Jake Gyllenhaal delivers a performance to die for in Nightcrawler – a topical and deeply disturbing look at the darker side of TV news
The camera pans over a dusk-veiled Los Angeles, catching in its frame empty streets, shadowy palm trees and the roar of goods trains. By the rail side, a man with dark, sunken eyes is removing lengths of chain-link fence with a pair of bolt-cutters and throwing them into the back of his car.
A highway patrolman pulls up, lights flashing. He wants to see ID. The man steps into the light and hands over his wallet, smiling, but the patrolman asks too many questions.
The smile evaporates, and the officer is viciously beaten to the ground.
This is how we are introduced to Lou Bloom, created by writer-director Dan Gilroy and played by Jake Gyllenhaal. Bloom is cold, distant, smart-talking, and prone to bouts of schizophrenic violence – think American Psycho’s Patrick Bateman crossed with Ryan Gosling in Drive.
It is Gyllenhaal’s performance that carries the brunt of this film. His skeletal looks are a result of losing 20 lbs before filming, and his method acting is exceptional. It is no easy task to play a psychopath, especially one that is screwed up in such a way that he can easily rationalise utterly amoral situations using lessons from an online business course.
A brief encounter with a team of “stringers” (or graveyard-shift video news cameramen) sets Bloom on the path to video news reporting. He buys a video camera on store credit and goes out to compete with the other local “nightcrawlers”, getting his first paid piece of footage by forcing his way onto the scene of a shooting and filming the victim bleeding to death on a stretcher.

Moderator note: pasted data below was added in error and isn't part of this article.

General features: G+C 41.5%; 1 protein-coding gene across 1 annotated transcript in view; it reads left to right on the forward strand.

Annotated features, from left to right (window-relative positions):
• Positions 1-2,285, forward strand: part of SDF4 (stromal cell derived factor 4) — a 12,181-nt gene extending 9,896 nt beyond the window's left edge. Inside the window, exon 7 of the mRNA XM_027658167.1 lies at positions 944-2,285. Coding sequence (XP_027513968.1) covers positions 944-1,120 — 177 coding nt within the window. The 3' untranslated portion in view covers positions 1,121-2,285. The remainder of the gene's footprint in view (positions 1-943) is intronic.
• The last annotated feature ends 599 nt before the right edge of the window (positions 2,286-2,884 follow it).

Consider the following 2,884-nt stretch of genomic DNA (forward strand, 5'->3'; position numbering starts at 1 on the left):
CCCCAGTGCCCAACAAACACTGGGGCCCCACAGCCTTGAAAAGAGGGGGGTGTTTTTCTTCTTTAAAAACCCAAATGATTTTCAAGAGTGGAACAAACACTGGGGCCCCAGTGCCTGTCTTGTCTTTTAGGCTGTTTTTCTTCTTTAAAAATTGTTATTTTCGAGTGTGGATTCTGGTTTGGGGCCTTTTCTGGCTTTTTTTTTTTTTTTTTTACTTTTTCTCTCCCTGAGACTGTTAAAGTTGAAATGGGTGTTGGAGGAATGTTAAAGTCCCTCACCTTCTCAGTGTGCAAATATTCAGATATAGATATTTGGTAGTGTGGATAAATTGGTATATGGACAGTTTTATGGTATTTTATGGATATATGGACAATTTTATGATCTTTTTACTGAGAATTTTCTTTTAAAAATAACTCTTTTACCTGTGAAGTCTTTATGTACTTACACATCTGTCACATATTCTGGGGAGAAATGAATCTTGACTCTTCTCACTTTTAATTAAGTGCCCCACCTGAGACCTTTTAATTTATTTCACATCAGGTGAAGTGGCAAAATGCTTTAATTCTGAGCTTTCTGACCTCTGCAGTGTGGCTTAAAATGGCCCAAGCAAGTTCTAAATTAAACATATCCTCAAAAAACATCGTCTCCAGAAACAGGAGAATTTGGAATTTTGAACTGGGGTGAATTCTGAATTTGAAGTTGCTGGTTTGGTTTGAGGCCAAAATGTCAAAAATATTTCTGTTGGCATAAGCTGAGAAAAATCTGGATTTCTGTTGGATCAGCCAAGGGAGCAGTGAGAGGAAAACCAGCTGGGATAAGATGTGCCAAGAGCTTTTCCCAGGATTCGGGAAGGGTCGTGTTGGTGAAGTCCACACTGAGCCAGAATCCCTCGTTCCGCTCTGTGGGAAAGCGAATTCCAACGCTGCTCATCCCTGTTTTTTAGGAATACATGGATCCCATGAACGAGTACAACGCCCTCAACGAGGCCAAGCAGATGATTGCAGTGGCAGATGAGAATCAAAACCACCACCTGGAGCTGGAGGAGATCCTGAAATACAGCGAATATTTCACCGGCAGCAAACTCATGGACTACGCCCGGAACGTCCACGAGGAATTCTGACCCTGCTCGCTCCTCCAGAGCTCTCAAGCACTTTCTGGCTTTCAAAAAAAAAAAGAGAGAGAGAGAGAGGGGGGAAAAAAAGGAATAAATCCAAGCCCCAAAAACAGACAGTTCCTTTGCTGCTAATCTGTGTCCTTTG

From there his efforts to find stories makes him perpetrate increasingly disturbing acts – moving bodies around before the police arrive to get “the perfect framing”, breaking into a dead person’s house to film bullet holes in their fridge. His actions only get more unsavoury as the story continues.
Aside from the storyline and the acting, the cinematography is also beautifully handled. Chief cinematographer and Academy award-winner Robert Elswit (There Will Be Blood, Magnolia) paints a visually arresting scene with every sweep of the lens in a film that is for the most part shot at night, in dark newsrooms and barely-lit apartments. The action sequences are well-choreographed and visceral, effectively distancing the viewer from the events on-screen while involving them in the outcome, the same way someone behind a camera might be.
Apart from Gyllenhaal, who grounds the film in his smooth-talking, sociopathic persona, plaudits are deserved for the supporting actors. Riz Ahmed, Rene Russo and Michael Hyatt all add humanity and conscience to a dark storyline, reminding us of the devastating effects of Bloom’s unscrupulous night-time activities.
Ahmed’s performance, while enjoyable as Rick (Gyllenhaal’s less-than-trusty assistant), is a bit lacklustre at certain points in the film – it is a little difficult to believe that he is homeless and destitute when he comes to Bloom for a job interview.
Nightcrawler is well worth a trip to the cinema for any number of reasons (primarily Jake Gyllenhaal’s entertainingly bloody-minded acting), but prepare yourself – this is not a filmwith a happy resolution.
Nightcrawler is in cinemas from October 31 nationwide.